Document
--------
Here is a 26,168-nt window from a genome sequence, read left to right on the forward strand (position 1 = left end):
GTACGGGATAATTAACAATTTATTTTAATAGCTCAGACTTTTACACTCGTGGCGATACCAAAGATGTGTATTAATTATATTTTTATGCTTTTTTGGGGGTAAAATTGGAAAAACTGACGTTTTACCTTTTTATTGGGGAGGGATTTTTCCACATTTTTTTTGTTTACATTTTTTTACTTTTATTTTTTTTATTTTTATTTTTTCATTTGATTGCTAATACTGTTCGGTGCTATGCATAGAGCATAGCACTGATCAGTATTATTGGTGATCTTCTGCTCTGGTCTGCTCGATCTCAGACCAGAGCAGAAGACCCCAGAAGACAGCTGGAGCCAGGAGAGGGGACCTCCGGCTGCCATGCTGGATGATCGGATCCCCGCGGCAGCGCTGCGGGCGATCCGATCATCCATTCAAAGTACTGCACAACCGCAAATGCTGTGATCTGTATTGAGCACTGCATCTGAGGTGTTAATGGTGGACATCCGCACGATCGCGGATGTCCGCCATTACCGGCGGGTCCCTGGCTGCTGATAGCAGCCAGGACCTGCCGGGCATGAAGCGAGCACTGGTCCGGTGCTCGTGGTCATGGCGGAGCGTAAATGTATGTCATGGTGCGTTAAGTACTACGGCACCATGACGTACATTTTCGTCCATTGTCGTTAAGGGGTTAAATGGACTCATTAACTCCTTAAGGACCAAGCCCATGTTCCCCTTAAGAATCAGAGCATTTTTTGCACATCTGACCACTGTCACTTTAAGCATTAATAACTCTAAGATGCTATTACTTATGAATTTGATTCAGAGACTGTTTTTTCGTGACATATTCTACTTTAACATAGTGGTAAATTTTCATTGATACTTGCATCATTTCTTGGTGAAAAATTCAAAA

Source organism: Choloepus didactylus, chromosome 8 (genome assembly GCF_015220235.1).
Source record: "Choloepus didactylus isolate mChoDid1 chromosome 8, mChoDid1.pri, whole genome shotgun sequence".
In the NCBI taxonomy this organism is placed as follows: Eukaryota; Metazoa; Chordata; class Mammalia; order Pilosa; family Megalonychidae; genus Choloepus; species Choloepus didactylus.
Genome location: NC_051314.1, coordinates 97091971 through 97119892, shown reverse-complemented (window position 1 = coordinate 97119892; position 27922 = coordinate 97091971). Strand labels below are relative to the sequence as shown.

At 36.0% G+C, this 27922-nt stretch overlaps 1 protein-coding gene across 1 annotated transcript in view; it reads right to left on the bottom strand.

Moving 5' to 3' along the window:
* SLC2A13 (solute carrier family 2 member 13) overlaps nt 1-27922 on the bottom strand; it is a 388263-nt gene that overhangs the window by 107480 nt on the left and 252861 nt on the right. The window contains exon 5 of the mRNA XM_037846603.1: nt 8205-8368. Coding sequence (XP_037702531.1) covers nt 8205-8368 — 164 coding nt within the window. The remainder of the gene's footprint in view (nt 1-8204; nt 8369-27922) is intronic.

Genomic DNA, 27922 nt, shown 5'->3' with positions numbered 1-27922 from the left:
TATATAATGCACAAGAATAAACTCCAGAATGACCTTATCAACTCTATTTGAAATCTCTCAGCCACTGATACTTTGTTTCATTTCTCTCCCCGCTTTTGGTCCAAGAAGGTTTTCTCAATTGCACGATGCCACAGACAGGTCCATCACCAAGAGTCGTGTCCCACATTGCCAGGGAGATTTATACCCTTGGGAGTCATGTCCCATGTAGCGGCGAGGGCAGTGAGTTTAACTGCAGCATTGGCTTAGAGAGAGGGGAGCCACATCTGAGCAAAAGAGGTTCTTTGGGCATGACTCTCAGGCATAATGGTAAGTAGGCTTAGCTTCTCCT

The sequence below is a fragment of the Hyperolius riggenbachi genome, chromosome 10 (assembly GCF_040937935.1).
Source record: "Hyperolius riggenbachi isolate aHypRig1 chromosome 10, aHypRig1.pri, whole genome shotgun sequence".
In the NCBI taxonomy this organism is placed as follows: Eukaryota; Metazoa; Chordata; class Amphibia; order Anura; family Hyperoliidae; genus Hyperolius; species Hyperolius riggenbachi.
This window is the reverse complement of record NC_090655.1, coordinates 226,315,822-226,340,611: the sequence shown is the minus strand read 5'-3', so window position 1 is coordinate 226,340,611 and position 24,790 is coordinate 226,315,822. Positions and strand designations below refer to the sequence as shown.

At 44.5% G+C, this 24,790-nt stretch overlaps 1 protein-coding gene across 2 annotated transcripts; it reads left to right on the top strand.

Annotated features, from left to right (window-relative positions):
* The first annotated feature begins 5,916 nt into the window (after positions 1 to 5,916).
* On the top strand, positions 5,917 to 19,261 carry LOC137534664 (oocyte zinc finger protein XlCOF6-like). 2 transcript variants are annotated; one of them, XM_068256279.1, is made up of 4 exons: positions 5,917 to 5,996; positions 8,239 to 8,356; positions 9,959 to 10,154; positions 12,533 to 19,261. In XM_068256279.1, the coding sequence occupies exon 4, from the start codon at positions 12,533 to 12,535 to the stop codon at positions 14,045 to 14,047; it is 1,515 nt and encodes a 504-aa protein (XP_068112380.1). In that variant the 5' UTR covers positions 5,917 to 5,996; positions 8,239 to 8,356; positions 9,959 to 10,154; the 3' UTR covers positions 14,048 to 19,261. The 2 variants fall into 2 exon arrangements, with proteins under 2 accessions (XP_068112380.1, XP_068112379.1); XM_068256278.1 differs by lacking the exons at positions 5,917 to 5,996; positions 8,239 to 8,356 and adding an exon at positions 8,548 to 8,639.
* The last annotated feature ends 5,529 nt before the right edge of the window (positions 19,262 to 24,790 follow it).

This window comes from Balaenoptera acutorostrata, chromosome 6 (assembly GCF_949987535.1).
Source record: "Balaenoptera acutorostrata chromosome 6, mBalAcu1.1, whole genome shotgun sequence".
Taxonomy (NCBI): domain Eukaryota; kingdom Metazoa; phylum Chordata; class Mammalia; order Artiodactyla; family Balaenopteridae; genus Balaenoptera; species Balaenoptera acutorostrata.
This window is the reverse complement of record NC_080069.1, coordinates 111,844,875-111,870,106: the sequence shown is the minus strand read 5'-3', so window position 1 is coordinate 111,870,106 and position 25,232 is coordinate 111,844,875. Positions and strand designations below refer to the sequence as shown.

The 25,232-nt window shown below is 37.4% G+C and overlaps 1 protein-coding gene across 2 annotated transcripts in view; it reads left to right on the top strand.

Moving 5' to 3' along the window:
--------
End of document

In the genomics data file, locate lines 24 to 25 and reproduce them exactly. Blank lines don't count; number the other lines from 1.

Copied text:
This window is the reverse complement of record NC_080069.1, coordinates 111,844,875-111,870,106: the sequence shown is the minus strand read 5'-3', so window position 1 is coordinate 111,870,106 and position 25,232 is coordinate 111,844,875. Positions and strand designations below refer to the sequence as shown.

The 25,232-nt window shown below is 37.4% G+C and overlaps 1 protein-coding gene across 2 annotated transcripts in view; it reads left to right on the top strand.